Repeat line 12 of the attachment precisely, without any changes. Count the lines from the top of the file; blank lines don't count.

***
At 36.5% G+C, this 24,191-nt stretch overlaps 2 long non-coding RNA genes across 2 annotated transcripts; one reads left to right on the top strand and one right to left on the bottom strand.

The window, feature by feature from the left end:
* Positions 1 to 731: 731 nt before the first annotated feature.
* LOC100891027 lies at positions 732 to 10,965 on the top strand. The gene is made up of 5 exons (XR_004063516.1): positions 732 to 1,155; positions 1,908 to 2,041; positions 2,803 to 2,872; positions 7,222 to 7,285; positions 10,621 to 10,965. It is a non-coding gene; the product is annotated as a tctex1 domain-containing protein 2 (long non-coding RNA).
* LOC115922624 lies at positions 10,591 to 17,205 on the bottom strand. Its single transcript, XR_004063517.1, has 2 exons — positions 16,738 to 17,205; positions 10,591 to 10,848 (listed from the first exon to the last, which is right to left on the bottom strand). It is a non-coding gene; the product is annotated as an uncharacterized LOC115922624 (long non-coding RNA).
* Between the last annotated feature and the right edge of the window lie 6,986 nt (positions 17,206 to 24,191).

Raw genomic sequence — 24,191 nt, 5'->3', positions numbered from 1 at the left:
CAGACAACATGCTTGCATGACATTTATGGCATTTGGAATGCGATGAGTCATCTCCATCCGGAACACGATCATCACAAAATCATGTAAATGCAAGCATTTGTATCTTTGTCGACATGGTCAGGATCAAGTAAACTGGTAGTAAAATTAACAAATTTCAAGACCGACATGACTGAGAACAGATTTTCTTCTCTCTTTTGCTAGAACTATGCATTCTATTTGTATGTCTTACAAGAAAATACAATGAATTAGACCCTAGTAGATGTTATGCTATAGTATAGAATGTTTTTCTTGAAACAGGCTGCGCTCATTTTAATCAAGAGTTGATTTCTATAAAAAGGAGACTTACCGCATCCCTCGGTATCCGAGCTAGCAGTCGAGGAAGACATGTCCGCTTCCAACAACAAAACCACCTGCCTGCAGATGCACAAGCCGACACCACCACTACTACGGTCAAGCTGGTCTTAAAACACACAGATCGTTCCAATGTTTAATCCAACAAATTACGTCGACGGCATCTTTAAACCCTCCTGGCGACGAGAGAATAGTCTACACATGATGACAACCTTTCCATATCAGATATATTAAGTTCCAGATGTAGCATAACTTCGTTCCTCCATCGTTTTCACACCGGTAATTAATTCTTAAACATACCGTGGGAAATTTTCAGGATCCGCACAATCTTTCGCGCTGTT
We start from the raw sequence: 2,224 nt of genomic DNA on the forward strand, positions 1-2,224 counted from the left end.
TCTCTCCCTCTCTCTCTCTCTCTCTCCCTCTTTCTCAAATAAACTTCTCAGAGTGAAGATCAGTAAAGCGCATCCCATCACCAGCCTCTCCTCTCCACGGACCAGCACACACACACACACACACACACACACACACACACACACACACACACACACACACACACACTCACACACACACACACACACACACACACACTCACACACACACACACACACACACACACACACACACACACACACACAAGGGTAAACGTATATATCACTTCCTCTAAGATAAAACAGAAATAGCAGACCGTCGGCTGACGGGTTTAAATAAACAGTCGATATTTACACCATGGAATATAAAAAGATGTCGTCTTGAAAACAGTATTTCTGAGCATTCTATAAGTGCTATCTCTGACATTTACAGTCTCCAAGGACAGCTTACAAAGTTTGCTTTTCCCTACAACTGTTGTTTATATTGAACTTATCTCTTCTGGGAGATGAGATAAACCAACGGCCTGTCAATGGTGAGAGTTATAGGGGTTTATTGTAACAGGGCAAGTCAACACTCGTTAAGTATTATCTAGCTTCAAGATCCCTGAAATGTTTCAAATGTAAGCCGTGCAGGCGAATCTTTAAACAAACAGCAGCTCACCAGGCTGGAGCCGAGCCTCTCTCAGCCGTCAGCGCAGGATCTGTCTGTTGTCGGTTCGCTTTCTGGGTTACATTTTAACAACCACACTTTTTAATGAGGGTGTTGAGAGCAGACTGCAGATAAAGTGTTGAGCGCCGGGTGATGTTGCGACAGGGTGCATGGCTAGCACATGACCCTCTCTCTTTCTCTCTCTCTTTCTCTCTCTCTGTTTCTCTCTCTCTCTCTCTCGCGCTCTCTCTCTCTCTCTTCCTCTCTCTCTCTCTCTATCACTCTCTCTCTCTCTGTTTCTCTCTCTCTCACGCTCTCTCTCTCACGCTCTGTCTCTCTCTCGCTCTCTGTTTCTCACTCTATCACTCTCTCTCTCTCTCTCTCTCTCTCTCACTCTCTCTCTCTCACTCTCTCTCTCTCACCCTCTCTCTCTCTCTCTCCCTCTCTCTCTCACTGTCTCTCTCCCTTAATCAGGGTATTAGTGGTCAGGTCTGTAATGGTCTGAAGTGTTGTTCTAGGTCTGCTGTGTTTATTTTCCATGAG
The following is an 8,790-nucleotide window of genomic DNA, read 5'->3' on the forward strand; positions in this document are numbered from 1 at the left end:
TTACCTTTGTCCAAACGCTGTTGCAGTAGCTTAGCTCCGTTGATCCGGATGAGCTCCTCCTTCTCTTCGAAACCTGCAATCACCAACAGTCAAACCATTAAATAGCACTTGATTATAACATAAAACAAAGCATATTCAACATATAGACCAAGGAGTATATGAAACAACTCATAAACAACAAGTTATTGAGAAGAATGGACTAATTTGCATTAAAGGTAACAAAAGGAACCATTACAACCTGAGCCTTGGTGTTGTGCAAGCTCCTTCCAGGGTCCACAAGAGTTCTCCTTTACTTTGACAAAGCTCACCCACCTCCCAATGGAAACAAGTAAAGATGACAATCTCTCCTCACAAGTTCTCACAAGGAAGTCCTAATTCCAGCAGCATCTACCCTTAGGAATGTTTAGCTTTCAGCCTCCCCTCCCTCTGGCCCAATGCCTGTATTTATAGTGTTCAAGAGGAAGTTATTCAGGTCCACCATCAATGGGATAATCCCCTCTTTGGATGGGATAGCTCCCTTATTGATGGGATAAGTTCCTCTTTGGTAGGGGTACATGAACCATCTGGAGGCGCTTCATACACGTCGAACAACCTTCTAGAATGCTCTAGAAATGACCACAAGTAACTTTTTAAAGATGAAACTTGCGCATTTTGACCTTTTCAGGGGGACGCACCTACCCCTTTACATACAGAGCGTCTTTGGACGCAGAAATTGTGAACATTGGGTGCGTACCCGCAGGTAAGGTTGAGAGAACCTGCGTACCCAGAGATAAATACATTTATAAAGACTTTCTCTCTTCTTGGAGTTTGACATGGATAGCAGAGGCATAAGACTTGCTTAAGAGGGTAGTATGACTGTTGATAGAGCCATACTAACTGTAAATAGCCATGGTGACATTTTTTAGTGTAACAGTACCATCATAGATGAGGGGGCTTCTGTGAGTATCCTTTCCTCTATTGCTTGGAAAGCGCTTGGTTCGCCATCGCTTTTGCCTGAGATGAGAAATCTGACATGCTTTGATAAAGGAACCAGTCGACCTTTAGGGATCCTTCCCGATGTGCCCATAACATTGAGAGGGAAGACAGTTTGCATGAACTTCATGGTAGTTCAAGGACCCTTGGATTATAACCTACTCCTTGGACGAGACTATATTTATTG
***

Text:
TTACCTTTGTCCAAACGCTGTTGCAGTAGCTTAGCTCCGTTGATCCGGATGAGCTCCTCCTTCTCTTCGAAACCTGCAATCACCAACAGTCAAACCATTAAATAGCACTTGATTATAACATAAAACAAAGCATATTCAACATATAGACCAAGGAGTATATGAAACAACTCATAAACAACAAGTTATTGAGAAGAATGGACTAATTTGCATTAAAGGTAACAAAAGGAACCATTACAACCTGAGCCTTGGTGTTGTGCAAGCTCCTTCCAGGGTCCACAAGAGTTCTCCTTTACTTTGACAAAGCTCACCCACCTCCCAATGGAAACAAGTAAAGATGACAATCTCTCCTCACAAGTTCTCACAAGGAAGTCCTAATTCCAGCAGCATCTACCCTTAGGAATGTTTAGCTTTCAGCCTCCCCTCCCTCTGGCCCAATGCCTGTATTTATAGTGTTCAAGAGGAAGTTATTCAGGTCCACCATCAATGGGATAATCCCCTCTTTGGATGGGATAGCTCCCTTATTGATGGGATAAGTTCCTCTTTGGTAGGGGTACATGAACCATCTGGAGGCGCTTCATACACGTCGAACAACCTTCTAGAATGCTCTAGAAATGACCACAAGTAACTTTTTAAAGATGAAACTTGCGCATTTTGACCTTTTCAGGGGGACGCACCTACCCCTTTACATACAGAGCGTCTTTGGACGCAGAAATTGTGAACATTGGGTGCGTACCCGCAGGTAAGGTTGAGAGAACCTGCGTACCCAGAGATAAATACATTTATAAAGACTTTCTCTCTTCTTGGAGTTTGACATGGATAGCAGAGGCATAAGACTTGCTTAAGAGGGTAGTATGACTGTTGATAGAGCCATACTAACTGTAAATAGCCATGGTGACATTTTTTAGTGTAACAGTACCATCATAGATGAGGGGGCTTCTGTGAGTATCCTTTCCTCTATTGCTTGGAAAGCGCTTGGTTCGCCATCGCTTTTGCCTGAGATGAGAAATCTGACATGCTTTGATAAAGGAACCAGTCGACCTTTAGGGATCCTTCCCGATGTGCCCATAACATTGAGAGGGAAGACAGTTTGCATGAACTTCATGGTAGTTCAAGGACCCTTGGATTATAACCTACTCCTTGGACGAGACTATATTTATTG